Preparative column chromatography was performed with self-packed glass columns of several sizes filled with silica gel 60 M (particle size: 0.04–0.063 mm, Merck KGaA). Dichloromethane was freshly distilled prior to use. Size exclusion chromatography was performed with commercial glass columns using Bio-Beads® (S-X3-Beads, styrene divinylbenzene copolymer, bead size 40–80 μm) from Bio-Rad as the stationary phase and HPLC grade solvents as the mobile phase. Purification by gel permeation chromatography was performed on a Shimadzu instrument (LC-20AD Prominence Pump, SPD-MA20A Prominence Diode Array Detector) with two preparative columns (Japan Analytical Industries Co., Ltd). Ethanol-stabilized CHCl3 (Chromasolv®, Sigma Aldrich) was used as an eluent.

NMR spectra were recorded on a Bruker Avance III HD 400 MHz spectrometer using deuterated solvents. 13C NMR spectra are broad-band proton decoupled. Chemical shifts (δ) are listed in parts per million (ppm) and coupling constants (J) are listed in hertz (Hz). The spectra are referenced internally to residual proton solvent resonances or natural abundance carbon resonances. Multiplicities are reported as s = singlet, d = doublet, dd = doublet of doublets, t = triplet, quin = quintet, and m = multiplet with the chemical shift in the center of the signal.

High-resolution MALDI-TOF mass spectra were recorded with an ultrafleXtreme mass spectrometer (Bruker Daltonics GmbH) using DCBT (2-[(2E)-3-(4-tert-butylphenyl)-2-methylprop-2-enylidene]malononitrile) as matrix. The melting points (M.p.) were determined using a Stuart SMP50 automatic melting point apparatus and are uncorrected.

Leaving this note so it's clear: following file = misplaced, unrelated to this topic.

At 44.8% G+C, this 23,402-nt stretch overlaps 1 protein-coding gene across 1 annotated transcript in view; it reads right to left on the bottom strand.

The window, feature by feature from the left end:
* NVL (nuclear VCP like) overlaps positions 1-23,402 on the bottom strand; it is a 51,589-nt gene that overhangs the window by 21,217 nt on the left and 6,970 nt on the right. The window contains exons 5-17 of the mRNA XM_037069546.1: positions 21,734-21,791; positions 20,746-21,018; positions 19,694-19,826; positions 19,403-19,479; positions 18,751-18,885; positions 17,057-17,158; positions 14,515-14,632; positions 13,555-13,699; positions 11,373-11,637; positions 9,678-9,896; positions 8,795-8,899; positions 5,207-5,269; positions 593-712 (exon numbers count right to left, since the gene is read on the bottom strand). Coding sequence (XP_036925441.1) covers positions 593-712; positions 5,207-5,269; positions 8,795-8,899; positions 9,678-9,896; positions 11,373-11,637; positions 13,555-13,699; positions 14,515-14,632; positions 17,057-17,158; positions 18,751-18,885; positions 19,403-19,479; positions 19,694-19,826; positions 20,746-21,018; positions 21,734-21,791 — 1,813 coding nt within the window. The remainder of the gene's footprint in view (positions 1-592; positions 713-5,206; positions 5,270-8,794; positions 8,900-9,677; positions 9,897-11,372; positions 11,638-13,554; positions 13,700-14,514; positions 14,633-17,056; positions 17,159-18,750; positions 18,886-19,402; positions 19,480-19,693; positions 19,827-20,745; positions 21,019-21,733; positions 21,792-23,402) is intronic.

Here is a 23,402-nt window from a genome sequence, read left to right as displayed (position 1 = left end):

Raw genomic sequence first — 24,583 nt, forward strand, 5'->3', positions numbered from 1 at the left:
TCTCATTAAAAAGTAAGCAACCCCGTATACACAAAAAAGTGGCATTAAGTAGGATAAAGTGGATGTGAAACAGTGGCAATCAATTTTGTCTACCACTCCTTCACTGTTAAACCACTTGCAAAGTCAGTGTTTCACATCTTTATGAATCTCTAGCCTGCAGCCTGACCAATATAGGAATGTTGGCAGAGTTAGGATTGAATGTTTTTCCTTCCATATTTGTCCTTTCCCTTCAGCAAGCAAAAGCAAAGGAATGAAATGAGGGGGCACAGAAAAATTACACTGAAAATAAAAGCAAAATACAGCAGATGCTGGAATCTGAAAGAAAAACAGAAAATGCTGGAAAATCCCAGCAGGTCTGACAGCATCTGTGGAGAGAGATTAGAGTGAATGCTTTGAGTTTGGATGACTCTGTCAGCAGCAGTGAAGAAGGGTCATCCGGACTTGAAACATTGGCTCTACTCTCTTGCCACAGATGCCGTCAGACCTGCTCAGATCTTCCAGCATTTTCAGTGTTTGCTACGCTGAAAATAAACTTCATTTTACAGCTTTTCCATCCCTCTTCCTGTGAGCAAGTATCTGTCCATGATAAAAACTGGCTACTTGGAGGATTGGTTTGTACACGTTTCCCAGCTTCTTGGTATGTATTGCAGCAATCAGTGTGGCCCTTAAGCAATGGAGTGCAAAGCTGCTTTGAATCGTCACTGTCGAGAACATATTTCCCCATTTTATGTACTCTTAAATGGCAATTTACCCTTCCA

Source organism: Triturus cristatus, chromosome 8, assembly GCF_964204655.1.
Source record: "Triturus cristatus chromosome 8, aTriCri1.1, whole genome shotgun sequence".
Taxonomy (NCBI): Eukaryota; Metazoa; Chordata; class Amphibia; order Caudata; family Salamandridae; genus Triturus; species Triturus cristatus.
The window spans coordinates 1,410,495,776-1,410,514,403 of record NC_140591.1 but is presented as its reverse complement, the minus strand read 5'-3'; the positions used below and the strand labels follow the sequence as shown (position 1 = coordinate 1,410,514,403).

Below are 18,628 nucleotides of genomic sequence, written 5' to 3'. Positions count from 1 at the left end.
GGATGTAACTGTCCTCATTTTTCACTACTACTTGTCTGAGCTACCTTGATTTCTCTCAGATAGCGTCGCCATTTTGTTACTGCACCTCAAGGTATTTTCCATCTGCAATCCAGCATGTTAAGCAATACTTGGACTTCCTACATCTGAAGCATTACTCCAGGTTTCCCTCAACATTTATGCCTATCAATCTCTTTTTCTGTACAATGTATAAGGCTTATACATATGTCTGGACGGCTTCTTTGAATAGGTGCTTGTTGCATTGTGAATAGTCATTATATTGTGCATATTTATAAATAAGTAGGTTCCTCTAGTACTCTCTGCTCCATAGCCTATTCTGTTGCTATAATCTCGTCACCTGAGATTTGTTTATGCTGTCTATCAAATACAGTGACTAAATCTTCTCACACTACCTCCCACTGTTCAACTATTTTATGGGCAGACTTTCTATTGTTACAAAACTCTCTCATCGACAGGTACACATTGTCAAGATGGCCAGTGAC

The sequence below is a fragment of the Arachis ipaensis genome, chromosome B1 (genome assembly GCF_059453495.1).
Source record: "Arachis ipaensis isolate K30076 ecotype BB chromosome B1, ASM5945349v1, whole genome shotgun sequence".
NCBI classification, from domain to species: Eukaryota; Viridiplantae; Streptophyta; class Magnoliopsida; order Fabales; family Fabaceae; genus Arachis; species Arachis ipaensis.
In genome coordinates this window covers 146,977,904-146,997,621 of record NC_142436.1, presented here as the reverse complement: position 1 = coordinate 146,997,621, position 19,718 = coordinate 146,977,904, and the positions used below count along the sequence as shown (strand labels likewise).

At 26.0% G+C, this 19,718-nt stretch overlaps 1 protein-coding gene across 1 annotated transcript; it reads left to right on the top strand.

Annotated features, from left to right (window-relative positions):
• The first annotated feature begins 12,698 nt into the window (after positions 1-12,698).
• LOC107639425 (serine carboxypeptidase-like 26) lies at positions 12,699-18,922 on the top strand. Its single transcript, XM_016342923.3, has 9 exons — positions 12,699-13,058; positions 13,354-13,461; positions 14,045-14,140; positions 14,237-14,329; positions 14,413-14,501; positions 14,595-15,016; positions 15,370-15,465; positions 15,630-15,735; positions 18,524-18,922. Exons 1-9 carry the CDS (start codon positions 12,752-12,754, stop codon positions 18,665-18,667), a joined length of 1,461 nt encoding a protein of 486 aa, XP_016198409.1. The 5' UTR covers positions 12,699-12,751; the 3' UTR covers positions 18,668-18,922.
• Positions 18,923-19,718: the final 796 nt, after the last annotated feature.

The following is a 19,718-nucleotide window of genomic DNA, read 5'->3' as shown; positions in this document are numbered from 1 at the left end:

UV/Vis absorption spectra of the solutions were recorded in cuvettes (SUPRASIL®, Hellma® Analytics) on a Jasco V-670 or V–770 spectrometer and fluorescence spectra on a FLS980-D2D2-ST fluorescence spectrometer (Edinburgh Instruments) and were corrected against the photomultiplier sensitivity and the lamp intensity. The fluorescence lifetimes were determined via TCSPC utilizing an EPL picosecond pulsed diode laser (λ ex = 403.8 nm) with a pulse width of 141.7 ps with a FLS980-D2D2-ST spectrometer (Edinburgh Instruments Ltd., United Kingdom) under magic-angle conditions (54.7°). The fitting of the data was carried out using the reconvolution fit routine supplied by Edinburgh Instruments Ltd., Inc., taking the instrument response function into consideration.